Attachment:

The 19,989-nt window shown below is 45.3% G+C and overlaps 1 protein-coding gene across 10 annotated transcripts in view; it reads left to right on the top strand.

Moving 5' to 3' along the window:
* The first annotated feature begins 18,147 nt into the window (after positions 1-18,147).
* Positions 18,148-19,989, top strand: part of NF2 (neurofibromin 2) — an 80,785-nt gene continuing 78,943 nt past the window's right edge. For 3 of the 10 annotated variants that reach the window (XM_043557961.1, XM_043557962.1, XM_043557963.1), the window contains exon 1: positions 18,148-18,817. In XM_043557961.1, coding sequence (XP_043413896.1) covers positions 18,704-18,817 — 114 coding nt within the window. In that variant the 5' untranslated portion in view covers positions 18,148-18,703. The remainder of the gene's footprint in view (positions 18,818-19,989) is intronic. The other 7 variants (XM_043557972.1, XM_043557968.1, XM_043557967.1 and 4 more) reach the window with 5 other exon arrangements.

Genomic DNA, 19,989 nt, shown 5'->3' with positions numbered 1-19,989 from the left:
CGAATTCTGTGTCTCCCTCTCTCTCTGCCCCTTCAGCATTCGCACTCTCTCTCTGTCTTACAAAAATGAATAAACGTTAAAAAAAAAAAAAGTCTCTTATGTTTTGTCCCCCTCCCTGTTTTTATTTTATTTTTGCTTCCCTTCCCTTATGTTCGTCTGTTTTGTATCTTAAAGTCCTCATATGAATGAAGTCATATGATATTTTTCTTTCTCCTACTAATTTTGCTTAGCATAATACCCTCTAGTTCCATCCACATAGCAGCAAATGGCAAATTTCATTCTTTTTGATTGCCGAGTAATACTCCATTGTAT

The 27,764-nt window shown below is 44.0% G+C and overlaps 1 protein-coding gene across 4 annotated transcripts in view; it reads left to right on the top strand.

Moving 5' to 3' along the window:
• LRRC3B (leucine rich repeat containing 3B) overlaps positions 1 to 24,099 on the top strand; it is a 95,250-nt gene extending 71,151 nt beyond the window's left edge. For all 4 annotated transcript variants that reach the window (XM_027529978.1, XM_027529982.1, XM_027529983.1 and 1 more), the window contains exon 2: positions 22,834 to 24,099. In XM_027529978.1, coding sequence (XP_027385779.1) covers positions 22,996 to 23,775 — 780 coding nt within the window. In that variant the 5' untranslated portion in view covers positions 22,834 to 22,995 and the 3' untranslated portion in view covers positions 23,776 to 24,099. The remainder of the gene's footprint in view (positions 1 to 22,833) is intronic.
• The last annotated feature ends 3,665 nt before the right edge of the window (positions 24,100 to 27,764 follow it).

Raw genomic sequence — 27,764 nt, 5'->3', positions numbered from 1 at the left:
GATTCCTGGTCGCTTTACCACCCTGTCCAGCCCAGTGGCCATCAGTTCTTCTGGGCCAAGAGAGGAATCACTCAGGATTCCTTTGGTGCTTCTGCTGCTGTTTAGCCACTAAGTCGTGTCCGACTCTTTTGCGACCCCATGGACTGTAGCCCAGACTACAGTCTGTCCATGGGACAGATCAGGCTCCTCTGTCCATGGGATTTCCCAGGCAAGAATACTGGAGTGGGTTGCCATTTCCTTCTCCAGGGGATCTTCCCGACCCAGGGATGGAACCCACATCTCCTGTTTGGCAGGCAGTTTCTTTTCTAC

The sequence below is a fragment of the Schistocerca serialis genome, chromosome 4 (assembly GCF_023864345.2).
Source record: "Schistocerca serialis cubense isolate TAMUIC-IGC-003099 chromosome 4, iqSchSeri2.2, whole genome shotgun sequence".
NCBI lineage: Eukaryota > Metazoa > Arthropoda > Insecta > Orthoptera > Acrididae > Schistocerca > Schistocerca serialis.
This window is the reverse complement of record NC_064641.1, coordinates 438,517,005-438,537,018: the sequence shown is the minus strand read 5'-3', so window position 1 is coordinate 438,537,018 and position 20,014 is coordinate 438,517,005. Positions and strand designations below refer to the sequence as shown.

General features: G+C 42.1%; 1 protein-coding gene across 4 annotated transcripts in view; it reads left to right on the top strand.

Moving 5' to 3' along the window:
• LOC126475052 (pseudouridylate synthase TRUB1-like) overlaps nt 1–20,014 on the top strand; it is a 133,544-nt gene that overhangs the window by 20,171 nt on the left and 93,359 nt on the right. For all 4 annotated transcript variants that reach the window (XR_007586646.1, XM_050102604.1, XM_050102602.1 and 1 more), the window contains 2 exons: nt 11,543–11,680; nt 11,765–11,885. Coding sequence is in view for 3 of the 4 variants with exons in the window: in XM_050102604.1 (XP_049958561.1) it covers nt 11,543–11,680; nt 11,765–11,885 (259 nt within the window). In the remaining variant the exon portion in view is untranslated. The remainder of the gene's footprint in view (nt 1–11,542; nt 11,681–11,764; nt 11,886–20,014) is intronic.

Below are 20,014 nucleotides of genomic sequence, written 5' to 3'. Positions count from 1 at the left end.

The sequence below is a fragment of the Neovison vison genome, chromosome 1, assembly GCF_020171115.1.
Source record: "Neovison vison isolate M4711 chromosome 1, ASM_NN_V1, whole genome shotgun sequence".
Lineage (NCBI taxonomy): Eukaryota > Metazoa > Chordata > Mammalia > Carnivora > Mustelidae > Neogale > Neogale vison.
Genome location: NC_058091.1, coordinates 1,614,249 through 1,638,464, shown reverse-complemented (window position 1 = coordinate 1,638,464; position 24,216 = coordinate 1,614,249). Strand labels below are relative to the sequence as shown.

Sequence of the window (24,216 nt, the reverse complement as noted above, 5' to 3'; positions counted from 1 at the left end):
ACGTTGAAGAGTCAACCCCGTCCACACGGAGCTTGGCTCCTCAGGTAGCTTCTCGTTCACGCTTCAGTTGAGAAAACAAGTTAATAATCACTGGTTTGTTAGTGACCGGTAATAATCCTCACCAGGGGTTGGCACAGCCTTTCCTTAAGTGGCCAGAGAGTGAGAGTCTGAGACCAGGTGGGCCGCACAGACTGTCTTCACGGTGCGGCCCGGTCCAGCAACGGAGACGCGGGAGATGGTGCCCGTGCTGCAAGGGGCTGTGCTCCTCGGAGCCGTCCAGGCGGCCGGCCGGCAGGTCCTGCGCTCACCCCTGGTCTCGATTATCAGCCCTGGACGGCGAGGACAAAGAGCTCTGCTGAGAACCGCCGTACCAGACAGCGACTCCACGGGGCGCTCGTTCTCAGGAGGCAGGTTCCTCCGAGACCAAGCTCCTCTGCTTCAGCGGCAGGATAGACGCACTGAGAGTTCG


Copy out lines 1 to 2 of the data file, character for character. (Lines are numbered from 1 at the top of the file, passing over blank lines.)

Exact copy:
The 19,989-nt window shown below is 45.3% G+C and overlaps 1 protein-coding gene across 10 annotated transcripts in view; it reads left to right on the top strand.

Moving 5' to 3' along the window: